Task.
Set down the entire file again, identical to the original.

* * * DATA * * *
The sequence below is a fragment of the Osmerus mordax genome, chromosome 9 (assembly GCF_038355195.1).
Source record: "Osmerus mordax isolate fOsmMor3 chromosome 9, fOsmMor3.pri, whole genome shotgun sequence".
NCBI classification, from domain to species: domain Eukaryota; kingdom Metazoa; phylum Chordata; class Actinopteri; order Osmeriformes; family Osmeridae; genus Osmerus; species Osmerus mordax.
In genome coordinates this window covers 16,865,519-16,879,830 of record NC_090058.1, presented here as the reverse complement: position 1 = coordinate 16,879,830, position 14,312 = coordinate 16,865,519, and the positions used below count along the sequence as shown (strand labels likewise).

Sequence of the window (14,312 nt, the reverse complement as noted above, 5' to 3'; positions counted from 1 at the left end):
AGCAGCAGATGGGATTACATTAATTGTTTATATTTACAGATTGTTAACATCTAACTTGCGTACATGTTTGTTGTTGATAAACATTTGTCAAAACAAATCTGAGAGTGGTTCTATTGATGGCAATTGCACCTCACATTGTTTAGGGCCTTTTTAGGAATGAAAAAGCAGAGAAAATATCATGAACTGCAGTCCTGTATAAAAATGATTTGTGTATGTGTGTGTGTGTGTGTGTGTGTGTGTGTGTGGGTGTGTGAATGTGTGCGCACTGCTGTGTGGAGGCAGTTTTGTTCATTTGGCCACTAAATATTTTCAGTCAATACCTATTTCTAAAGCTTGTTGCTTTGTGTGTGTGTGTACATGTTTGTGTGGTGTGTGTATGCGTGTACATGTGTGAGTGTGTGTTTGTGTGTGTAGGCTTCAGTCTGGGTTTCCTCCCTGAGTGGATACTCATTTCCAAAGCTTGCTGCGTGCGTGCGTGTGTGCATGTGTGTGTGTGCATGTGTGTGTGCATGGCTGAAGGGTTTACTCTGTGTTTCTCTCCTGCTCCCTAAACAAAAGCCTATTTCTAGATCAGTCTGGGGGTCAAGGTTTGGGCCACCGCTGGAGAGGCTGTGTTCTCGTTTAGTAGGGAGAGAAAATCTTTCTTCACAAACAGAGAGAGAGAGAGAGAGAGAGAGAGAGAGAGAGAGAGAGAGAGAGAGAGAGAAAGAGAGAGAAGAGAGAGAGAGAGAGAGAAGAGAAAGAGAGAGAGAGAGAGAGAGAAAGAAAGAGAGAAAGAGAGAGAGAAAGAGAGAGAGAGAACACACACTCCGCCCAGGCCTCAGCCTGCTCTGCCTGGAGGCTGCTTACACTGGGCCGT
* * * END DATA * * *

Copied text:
The sequence below is a fragment of the Osmerus mordax genome, chromosome 9 (assembly GCF_038355195.1).
Source record: "Osmerus mordax isolate fOsmMor3 chromosome 9, fOsmMor3.pri, whole genome shotgun sequence".
NCBI classification, from domain to species: domain Eukaryota; kingdom Metazoa; phylum Chordata; class Actinopteri; order Osmeriformes; family Osmeridae; genus Osmerus; species Osmerus mordax.
In genome coordinates this window covers 16,865,519-16,879,830 of record NC_090058.1, presented here as the reverse complement: position 1 = coordinate 16,879,830, position 14,312 = coordinate 16,865,519, and the positions used below count along the sequence as shown (strand labels likewise).

Sequence of the window (14,312 nt, the reverse complement as noted above, 5' to 3'; positions counted from 1 at the left end):
AGCAGCAGATGGGATTACATTAATTGTTTATATTTACAGATTGTTAACATCTAACTTGCGTACATGTTTGTTGTTGATAAACATTTGTCAAAACAAATCTGAGAGTGGTTCTATTGATGGCAATTGCACCTCACATTGTTTAGGGCCTTTTTAGGAATGAAAAAGCAGAGAAAATATCATGAACTGCAGTCCTGTATAAAAATGATTTGTGTATGTGTGTGTGTGTGTGTGTGTGTGTGTGTGTGGGTGTGTGAATGTGTGCGCACTGCTGTGTGGAGGCAGTTTTGTTCATTTGGCCACTAAATATTTTCAGTCAATACCTATTTCTAAAGCTTGTTGCTTTGTGTGTGTGTGTACATGTTTGTGTGGTGTGTGTATGCGTGTACATGTGTGAGTGTGTGTTTGTGTGTGTAGGCTTCAGTCTGGGTTTCCTCCCTGAGTGGATACTCATTTCCAAAGCTTGCTGCGTGCGTGCGTGTGTGCATGTGTGTGTGTGCATGTGTGTGTGCATGGCTGAAGGGTTTACTCTGTGTTTCTCTCCTGCTCCCTAAACAAAAGCCTATTTCTAGATCAGTCTGGGGGTCAAGGTTTGGGCCACCGCTGGAGAGGCTGTGTTCTCGTTTAGTAGGGAGAGAAAATCTTTCTTCACAAACAGAGAGAGAGAGAGAGAGAGAGAGAGAGAGAGAGAGAGAGAGAGAGAGAGAGAAAGAGAGAGAAGAGAGAGAGAGAGAGAGAAGAGAAAGAGAGAGAGAGAGAGAGAGAAAGAAAGAGAGAAAGAGAGAGAGAAAGAGAGAGAGAGAACACACACTCCGCCCAGGCCTCAGCCTGCTCTGCCTGGAGGCTGCTTACACTGGGCCGT